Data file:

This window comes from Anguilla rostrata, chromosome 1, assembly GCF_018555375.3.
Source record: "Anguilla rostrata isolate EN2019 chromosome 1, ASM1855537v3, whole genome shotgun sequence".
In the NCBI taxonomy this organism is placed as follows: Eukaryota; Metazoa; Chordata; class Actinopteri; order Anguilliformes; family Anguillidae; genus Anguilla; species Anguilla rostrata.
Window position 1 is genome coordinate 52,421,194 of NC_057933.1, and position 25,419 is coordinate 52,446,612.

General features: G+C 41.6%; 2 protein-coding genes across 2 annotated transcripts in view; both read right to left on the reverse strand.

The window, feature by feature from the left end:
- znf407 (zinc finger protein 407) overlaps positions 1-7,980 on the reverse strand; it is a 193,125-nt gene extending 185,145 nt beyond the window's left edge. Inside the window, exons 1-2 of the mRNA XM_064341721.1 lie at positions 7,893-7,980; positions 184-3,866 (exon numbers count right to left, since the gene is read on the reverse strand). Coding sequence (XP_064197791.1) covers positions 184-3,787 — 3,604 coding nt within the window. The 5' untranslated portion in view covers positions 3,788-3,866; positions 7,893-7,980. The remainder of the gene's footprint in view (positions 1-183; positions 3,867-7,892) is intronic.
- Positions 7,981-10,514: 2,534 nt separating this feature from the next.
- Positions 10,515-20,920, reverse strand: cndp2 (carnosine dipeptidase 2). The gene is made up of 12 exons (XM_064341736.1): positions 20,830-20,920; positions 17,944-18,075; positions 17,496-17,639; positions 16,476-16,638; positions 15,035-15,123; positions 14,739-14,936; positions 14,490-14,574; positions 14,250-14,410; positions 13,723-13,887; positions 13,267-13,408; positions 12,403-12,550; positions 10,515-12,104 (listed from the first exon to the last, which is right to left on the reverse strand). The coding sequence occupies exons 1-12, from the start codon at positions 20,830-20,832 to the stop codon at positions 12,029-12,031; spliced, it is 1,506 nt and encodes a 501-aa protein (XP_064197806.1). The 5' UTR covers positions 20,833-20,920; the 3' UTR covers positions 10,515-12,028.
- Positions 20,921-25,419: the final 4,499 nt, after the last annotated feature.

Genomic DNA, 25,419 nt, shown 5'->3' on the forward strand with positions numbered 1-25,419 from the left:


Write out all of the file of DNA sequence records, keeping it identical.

This window comes from Anguilla rostrata, chromosome 1, assembly GCF_018555375.3.
Source record: "Anguilla rostrata isolate EN2019 chromosome 1, ASM1855537v3, whole genome shotgun sequence".
In the NCBI taxonomy this organism is placed as follows: Eukaryota; Metazoa; Chordata; class Actinopteri; order Anguilliformes; family Anguillidae; genus Anguilla; species Anguilla rostrata.
Window position 1 is genome coordinate 52,421,194 of NC_057933.1, and position 25,419 is coordinate 52,446,612.

General features: G+C 41.6%; 2 protein-coding genes across 2 annotated transcripts in view; both read right to left on the reverse strand.

The window, feature by feature from the left end:
- znf407 (zinc finger protein 407) overlaps positions 1-7,980 on the reverse strand; it is a 193,125-nt gene extending 185,145 nt beyond the window's left edge. Inside the window, exons 1-2 of the mRNA XM_064341721.1 lie at positions 7,893-7,980; positions 184-3,866 (exon numbers count right to left, since the gene is read on the reverse strand). Coding sequence (XP_064197791.1) covers positions 184-3,787 — 3,604 coding nt within the window. The 5' untranslated portion in view covers positions 3,788-3,866; positions 7,893-7,980. The remainder of the gene's footprint in view (positions 1-183; positions 3,867-7,892) is intronic.
- Positions 7,981-10,514: 2,534 nt separating this feature from the next.
- Positions 10,515-20,920, reverse strand: cndp2 (carnosine dipeptidase 2). The gene is made up of 12 exons (XM_064341736.1): positions 20,830-20,920; positions 17,944-18,075; positions 17,496-17,639; positions 16,476-16,638; positions 15,035-15,123; positions 14,739-14,936; positions 14,490-14,574; positions 14,250-14,410; positions 13,723-13,887; positions 13,267-13,408; positions 12,403-12,550; positions 10,515-12,104 (listed from the first exon to the last, which is right to left on the reverse strand). The coding sequence occupies exons 1-12, from the start codon at positions 20,830-20,832 to the stop codon at positions 12,029-12,031; spliced, it is 1,506 nt and encodes a 501-aa protein (XP_064197806.1). The 5' UTR covers positions 20,833-20,920; the 3' UTR covers positions 10,515-12,028.
- Positions 20,921-25,419: the final 4,499 nt, after the last annotated feature.

Genomic DNA, 25,419 nt, shown 5'->3' on the forward strand with positions numbered 1-25,419 from the left: